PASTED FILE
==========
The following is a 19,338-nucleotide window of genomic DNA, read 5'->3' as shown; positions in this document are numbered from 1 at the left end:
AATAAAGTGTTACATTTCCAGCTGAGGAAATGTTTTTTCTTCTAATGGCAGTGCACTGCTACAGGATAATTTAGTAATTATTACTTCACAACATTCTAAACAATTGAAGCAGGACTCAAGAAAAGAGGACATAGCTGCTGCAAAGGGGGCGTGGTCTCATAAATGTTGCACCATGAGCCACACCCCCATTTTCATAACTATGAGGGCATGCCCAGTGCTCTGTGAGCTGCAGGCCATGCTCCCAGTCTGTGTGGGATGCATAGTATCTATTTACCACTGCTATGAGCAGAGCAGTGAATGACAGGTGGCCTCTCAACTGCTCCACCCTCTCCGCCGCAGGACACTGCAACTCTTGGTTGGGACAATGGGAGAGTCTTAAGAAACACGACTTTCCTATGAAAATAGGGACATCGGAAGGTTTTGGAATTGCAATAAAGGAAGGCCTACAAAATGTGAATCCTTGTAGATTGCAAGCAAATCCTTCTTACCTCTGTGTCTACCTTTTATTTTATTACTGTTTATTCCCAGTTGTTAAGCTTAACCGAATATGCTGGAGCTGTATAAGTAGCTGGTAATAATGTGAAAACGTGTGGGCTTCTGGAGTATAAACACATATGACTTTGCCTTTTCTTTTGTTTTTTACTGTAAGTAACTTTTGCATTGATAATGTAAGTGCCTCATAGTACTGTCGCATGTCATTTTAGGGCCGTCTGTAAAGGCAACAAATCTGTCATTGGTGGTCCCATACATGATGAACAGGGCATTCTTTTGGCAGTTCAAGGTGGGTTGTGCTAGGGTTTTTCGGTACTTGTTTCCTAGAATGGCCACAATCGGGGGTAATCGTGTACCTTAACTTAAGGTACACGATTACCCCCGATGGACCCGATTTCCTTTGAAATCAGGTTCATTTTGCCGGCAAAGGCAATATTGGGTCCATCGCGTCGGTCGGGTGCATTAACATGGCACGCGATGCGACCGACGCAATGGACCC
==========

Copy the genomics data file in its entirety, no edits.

The following is a 19,338-nucleotide window of genomic DNA, read 5'->3' as shown; positions in this document are numbered from 1 at the left end:
AATAAAGTGTTACATTTCCAGCTGAGGAAATGTTTTTTCTTCTAATGGCAGTGCACTGCTACAGGATAATTTAGTAATTATTACTTCACAACATTCTAAACAATTGAAGCAGGACTCAAGAAAAGAGGACATAGCTGCTGCAAAGGGGGCGTGGTCTCATAAATGTTGCACCATGAGCCACACCCCCATTTTCATAACTATGAGGGCATGCCCAGTGCTCTGTGAGCTGCAGGCCATGCTCCCAGTCTGTGTGGGATGCATAGTATCTATTTACCACTGCTATGAGCAGAGCAGTGAATGACAGGTGGCCTCTCAACTGCTCCACCCTCTCCGCCGCAGGACACTGCAACTCTTGGTTGGGACAATGGGAGAGTCTTAAGAAACACGACTTTCCTATGAAAATAGGGACATCGGAAGGTTTTGGAATTGCAATAAAGGAAGGCCTACAAAATGTGAATCCTTGTAGATTGCAAGCAAATCCTTCTTACCTCTGTGTCTACCTTTTATTTTATTACTGTTTATTCCCAGTTGTTAAGCTTAACCGAATATGCTGGAGCTGTATAAGTAGCTGGTAATAATGTGAAAACGTGTGGGCTTCTGGAGTATAAACACATATGACTTTGCCTTTTCTTTTGTTTTTTACTGTAAGTAACTTTTGCATTGATAATGTAAGTGCCTCATAGTACTGTCGCATGTCATTTTAGGGCCGTCTGTAAAGGCAACAAATCTGTCATTGGTGGTCCCATACATGATGAACAGGGCATTCTTTTGGCAGTTCAAGGTGGGTTGTGCTAGGGTTTTTCGGTACTTGTTTCCTAGAATGGCCACAATCGGGGGTAATCGTGTACCTTAACTTAAGGTACACGATTACCCCCGATGGACCCGATTTCCTTTGAAATCAGGTTCATTTTGCCGGCAAAGGCAATATTGGGTCCATCGCGTCGGTCGGGTGCATTAACATGGCACGCGATGCGACCGACGCAATGGACCC